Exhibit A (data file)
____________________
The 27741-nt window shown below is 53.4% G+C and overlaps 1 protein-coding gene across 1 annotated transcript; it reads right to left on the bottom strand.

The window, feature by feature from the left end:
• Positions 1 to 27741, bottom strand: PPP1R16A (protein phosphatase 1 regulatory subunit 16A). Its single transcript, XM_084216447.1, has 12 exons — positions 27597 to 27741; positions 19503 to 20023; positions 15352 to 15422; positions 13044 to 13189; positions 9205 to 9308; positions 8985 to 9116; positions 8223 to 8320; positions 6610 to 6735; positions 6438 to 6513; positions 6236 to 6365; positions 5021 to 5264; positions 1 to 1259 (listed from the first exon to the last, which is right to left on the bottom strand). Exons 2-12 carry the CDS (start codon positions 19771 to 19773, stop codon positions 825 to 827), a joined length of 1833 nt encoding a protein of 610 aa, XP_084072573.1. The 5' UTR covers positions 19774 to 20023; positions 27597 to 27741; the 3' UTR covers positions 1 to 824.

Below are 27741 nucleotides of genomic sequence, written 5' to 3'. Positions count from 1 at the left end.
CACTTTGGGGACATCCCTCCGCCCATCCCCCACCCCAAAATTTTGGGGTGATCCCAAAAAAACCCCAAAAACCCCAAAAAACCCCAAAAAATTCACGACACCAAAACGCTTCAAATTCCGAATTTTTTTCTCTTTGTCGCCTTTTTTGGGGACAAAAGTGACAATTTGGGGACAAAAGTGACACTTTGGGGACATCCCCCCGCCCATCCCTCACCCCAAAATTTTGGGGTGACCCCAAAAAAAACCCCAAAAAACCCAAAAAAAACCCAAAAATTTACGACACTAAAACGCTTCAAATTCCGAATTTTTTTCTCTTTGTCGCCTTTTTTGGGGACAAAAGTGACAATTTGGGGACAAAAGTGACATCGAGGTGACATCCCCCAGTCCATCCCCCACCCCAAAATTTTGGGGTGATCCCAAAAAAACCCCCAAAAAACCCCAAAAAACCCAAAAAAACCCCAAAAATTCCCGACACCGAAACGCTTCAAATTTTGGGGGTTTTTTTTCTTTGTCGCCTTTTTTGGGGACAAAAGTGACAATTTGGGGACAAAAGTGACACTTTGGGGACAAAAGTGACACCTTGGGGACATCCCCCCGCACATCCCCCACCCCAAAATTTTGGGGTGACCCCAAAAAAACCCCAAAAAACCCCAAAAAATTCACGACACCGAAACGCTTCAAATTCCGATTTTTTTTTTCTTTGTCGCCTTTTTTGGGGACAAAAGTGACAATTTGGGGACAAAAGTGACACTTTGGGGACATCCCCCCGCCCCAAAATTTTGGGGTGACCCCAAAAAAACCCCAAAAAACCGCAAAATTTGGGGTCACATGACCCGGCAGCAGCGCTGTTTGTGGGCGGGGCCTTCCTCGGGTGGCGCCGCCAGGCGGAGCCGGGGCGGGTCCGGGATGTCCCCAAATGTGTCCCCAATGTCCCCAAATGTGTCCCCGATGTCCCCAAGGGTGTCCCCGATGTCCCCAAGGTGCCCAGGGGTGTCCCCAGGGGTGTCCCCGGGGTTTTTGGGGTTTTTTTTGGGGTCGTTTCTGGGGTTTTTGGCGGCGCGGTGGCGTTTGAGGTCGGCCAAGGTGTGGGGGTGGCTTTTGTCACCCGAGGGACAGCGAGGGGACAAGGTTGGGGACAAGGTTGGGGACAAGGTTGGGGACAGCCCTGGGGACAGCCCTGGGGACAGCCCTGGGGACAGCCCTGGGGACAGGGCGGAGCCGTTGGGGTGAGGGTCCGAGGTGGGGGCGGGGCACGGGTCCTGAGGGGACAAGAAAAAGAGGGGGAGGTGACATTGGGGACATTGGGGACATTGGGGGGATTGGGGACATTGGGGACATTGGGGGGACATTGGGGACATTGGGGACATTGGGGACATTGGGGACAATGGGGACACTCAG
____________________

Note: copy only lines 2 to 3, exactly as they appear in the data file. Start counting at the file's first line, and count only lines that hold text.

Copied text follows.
The window, feature by feature from the left end:
• Positions 1 to 27741, bottom strand: PPP1R16A (protein phosphatase 1 regulatory subunit 16A). Its single transcript, XM_084216447.1, has 12 exons — positions 27597 to 27741; positions 19503 to 20023; positions 15352 to 15422; positions 13044 to 13189; positions 9205 to 9308; positions 8985 to 9116; positions 8223 to 8320; positions 6610 to 6735; positions 6438 to 6513; positions 6236 to 6365; positions 5021 to 5264; positions 1 to 1259 (listed from the first exon to the last, which is right to left on the bottom strand). Exons 2-12 carry the CDS (start codon positions 19771 to 19773, stop codon positions 825 to 827), a joined length of 1833 nt encoding a protein of 610 aa, XP_084072573.1. The 5' UTR covers positions 19774 to 20023; positions 27597 to 27741; the 3' UTR covers positions 1 to 824.